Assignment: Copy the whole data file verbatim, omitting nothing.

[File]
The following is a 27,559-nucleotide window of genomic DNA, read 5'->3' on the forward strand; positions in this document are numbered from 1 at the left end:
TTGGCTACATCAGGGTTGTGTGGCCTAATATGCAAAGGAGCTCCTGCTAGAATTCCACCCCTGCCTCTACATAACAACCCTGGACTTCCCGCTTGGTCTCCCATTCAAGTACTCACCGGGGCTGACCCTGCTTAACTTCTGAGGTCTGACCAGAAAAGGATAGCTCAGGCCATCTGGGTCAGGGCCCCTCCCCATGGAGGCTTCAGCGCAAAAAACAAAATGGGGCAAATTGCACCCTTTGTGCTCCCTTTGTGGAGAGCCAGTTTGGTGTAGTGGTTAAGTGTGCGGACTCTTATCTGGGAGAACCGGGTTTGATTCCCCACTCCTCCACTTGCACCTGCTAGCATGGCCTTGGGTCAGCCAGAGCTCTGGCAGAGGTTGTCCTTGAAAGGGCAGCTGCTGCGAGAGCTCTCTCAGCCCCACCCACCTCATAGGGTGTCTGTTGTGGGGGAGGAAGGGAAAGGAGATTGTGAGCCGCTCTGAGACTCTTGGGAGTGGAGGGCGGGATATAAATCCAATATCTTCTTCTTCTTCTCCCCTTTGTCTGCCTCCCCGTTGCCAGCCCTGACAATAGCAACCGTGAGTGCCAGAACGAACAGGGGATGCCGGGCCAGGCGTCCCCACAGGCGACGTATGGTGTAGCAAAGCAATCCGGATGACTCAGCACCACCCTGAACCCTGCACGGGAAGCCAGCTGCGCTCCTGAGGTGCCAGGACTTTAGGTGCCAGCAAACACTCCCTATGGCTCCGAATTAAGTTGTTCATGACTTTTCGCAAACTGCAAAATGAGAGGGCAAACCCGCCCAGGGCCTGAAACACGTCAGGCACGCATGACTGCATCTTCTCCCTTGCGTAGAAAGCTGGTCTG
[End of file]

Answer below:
The following is a 27,559-nucleotide window of genomic DNA, read 5'->3' on the forward strand; positions in this document are numbered from 1 at the left end:
TTGGCTACATCAGGGTTGTGTGGCCTAATATGCAAAGGAGCTCCTGCTAGAATTCCACCCCTGCCTCTACATAACAACCCTGGACTTCCCGCTTGGTCTCCCATTCAAGTACTCACCGGGGCTGACCCTGCTTAACTTCTGAGGTCTGACCAGAAAAGGATAGCTCAGGCCATCTGGGTCAGGGCCCCTCCCCATGGAGGCTTCAGCGCAAAAAACAAAATGGGGCAAATTGCACCCTTTGTGCTCCCTTTGTGGAGAGCCAGTTTGGTGTAGTGGTTAAGTGTGCGGACTCTTATCTGGGAGAACCGGGTTTGATTCCCCACTCCTCCACTTGCACCTGCTAGCATGGCCTTGGGTCAGCCAGAGCTCTGGCAGAGGTTGTCCTTGAAAGGGCAGCTGCTGCGAGAGCTCTCTCAGCCCCACCCACCTCATAGGGTGTCTGTTGTGGGGGAGGAAGGGAAAGGAGATTGTGAGCCGCTCTGAGACTCTTGGGAGTGGAGGGCGGGATATAAATCCAATATCTTCTTCTTCTTCTCCCCTTTGTCTGCCTCCCCGTTGCCAGCCCTGACAATAGCAACCGTGAGTGCCAGAACGAACAGGGGATGCCGGGCCAGGCGTCCCCACAGGCGACGTATGGTGTAGCAAAGCAATCCGGATGACTCAGCACCACCCTGAACCCTGCACGGGAAGCCAGCTGCGCTCCTGAGGTGCCAGGACTTTAGGTGCCAGCAAACACTCCCTATGGCTCCGAATTAAGTTGTTCATGACTTTTCGCAAACTGCAAAATGAGAGGGCAAACCCGCCCAGGGCCTGAAACACGTCAGGCACGCATGACTGCATCTTCTCCCTTGCGTAGAAAGCTGGTCTG